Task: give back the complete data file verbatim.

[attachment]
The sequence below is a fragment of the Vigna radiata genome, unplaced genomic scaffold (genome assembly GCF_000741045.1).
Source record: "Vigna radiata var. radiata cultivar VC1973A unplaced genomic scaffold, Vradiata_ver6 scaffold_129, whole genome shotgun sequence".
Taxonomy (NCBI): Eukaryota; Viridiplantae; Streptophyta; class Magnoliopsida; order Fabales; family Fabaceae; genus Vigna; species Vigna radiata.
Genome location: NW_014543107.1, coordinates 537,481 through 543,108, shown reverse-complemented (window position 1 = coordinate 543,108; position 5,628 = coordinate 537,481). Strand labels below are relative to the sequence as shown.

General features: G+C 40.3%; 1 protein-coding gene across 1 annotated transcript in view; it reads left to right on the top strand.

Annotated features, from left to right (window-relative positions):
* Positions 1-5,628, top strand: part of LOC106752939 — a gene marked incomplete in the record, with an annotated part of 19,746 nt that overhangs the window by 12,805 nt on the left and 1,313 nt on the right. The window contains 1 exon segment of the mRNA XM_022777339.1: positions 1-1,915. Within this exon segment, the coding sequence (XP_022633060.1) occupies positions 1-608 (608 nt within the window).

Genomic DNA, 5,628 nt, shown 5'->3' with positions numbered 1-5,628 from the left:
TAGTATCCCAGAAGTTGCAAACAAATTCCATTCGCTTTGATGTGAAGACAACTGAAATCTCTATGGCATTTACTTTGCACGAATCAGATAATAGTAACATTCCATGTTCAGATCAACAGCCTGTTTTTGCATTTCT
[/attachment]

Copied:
The sequence below is a fragment of the Vigna radiata genome, unplaced genomic scaffold (genome assembly GCF_000741045.1).
Source record: "Vigna radiata var. radiata cultivar VC1973A unplaced genomic scaffold, Vradiata_ver6 scaffold_129, whole genome shotgun sequence".
Taxonomy (NCBI): Eukaryota; Viridiplantae; Streptophyta; class Magnoliopsida; order Fabales; family Fabaceae; genus Vigna; species Vigna radiata.
Genome location: NW_014543107.1, coordinates 537,481 through 543,108, shown reverse-complemented (window position 1 = coordinate 543,108; position 5,628 = coordinate 537,481). Strand labels below are relative to the sequence as shown.

General features: G+C 40.3%; 1 protein-coding gene across 1 annotated transcript in view; it reads left to right on the top strand.

Annotated features, from left to right (window-relative positions):
* Positions 1-5,628, top strand: part of LOC106752939 — a gene marked incomplete in the record, with an annotated part of 19,746 nt that overhangs the window by 12,805 nt on the left and 1,313 nt on the right. The window contains 1 exon segment of the mRNA XM_022777339.1: positions 1-1,915. Within this exon segment, the coding sequence (XP_022633060.1) occupies positions 1-608 (608 nt within the window).

Genomic DNA, 5,628 nt, shown 5'->3' with positions numbered 1-5,628 from the left:
TAGTATCCCAGAAGTTGCAAACAAATTCCATTCGCTTTGATGTGAAGACAACTGAAATCTCTATGGCATTTACTTTGCACGAATCAGATAATAGTAACATTCCATGTTCAGATCAACAGCCTGTTTTTGCATTTCT